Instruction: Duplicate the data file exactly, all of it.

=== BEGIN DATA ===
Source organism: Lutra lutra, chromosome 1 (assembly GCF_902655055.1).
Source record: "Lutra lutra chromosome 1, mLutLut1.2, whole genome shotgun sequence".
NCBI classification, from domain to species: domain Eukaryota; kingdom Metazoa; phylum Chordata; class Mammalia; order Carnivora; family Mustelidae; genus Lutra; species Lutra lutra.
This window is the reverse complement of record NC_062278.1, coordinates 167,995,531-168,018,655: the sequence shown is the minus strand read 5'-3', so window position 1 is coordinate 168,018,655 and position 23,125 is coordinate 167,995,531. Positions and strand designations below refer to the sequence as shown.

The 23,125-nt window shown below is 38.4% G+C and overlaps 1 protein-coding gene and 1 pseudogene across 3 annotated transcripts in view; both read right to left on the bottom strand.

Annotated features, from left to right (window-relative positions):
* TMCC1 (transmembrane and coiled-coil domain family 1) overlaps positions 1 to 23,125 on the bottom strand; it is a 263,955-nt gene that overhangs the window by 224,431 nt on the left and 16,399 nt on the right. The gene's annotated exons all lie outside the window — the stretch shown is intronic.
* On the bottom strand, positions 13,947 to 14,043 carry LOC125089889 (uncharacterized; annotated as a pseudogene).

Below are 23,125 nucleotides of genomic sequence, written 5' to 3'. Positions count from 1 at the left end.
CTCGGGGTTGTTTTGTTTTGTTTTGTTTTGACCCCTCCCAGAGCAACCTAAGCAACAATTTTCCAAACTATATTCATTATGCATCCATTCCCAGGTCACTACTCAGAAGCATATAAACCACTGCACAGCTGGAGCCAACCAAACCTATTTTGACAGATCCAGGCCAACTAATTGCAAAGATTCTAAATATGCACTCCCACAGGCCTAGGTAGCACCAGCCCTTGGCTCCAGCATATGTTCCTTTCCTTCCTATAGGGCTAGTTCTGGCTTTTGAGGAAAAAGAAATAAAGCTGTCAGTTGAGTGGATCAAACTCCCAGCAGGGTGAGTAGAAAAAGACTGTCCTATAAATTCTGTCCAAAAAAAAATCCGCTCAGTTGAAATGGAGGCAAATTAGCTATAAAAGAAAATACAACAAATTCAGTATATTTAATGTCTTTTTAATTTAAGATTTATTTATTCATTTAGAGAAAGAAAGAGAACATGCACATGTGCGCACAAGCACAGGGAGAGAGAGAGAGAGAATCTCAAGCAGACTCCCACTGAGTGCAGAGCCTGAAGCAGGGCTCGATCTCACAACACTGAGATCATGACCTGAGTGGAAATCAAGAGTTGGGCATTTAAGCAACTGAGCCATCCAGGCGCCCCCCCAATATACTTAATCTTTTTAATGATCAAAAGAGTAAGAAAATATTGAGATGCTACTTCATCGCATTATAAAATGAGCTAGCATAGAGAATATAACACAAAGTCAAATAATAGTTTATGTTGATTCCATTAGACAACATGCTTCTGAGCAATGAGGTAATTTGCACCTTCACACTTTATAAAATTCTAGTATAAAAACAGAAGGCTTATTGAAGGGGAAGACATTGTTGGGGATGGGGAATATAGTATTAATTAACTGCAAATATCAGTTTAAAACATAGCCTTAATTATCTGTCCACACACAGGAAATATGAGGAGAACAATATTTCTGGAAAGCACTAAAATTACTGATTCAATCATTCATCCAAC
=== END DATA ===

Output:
Source organism: Lutra lutra, chromosome 1 (assembly GCF_902655055.1).
Source record: "Lutra lutra chromosome 1, mLutLut1.2, whole genome shotgun sequence".
NCBI classification, from domain to species: domain Eukaryota; kingdom Metazoa; phylum Chordata; class Mammalia; order Carnivora; family Mustelidae; genus Lutra; species Lutra lutra.
This window is the reverse complement of record NC_062278.1, coordinates 167,995,531-168,018,655: the sequence shown is the minus strand read 5'-3', so window position 1 is coordinate 168,018,655 and position 23,125 is coordinate 167,995,531. Positions and strand designations below refer to the sequence as shown.

The 23,125-nt window shown below is 38.4% G+C and overlaps 1 protein-coding gene and 1 pseudogene across 3 annotated transcripts in view; both read right to left on the bottom strand.

Annotated features, from left to right (window-relative positions):
* TMCC1 (transmembrane and coiled-coil domain family 1) overlaps positions 1 to 23,125 on the bottom strand; it is a 263,955-nt gene that overhangs the window by 224,431 nt on the left and 16,399 nt on the right. The gene's annotated exons all lie outside the window — the stretch shown is intronic.
* On the bottom strand, positions 13,947 to 14,043 carry LOC125089889 (uncharacterized; annotated as a pseudogene).

Below are 23,125 nucleotides of genomic sequence, written 5' to 3'. Positions count from 1 at the left end.
CTCGGGGTTGTTTTGTTTTGTTTTGTTTTGACCCCTCCCAGAGCAACCTAAGCAACAATTTTCCAAACTATATTCATTATGCATCCATTCCCAGGTCACTACTCAGAAGCATATAAACCACTGCACAGCTGGAGCCAACCAAACCTATTTTGACAGATCCAGGCCAACTAATTGCAAAGATTCTAAATATGCACTCCCACAGGCCTAGGTAGCACCAGCCCTTGGCTCCAGCATATGTTCCTTTCCTTCCTATAGGGCTAGTTCTGGCTTTTGAGGAAAAAGAAATAAAGCTGTCAGTTGAGTGGATCAAACTCCCAGCAGGGTGAGTAGAAAAAGACTGTCCTATAAATTCTGTCCAAAAAAAAATCCGCTCAGTTGAAATGGAGGCAAATTAGCTATAAAAGAAAATACAACAAATTCAGTATATTTAATGTCTTTTTAATTTAAGATTTATTTATTCATTTAGAGAAAGAAAGAGAACATGCACATGTGCGCACAAGCACAGGGAGAGAGAGAGAGAGAATCTCAAGCAGACTCCCACTGAGTGCAGAGCCTGAAGCAGGGCTCGATCTCACAACACTGAGATCATGACCTGAGTGGAAATCAAGAGTTGGGCATTTAAGCAACTGAGCCATCCAGGCGCCCCCCCAATATACTTAATCTTTTTAATGATCAAAAGAGTAAGAAAATATTGAGATGCTACTTCATCGCATTATAAAATGAGCTAGCATAGAGAATATAACACAAAGTCAAATAATAGTTTATGTTGATTCCATTAGACAACATGCTTCTGAGCAATGAGGTAATTTGCACCTTCACACTTTATAAAATTCTAGTATAAAAACAGAAGGCTTATTGAAGGGGAAGACATTGTTGGGGATGGGGAATATAGTATTAATTAACTGCAAATATCAGTTTAAAACATAGCCTTAATTATCTGTCCACACACAGGAAATATGAGGAGAACAATATTTCTGGAAAGCACTAAAATTACTGATTCAATCATTCATCCAAC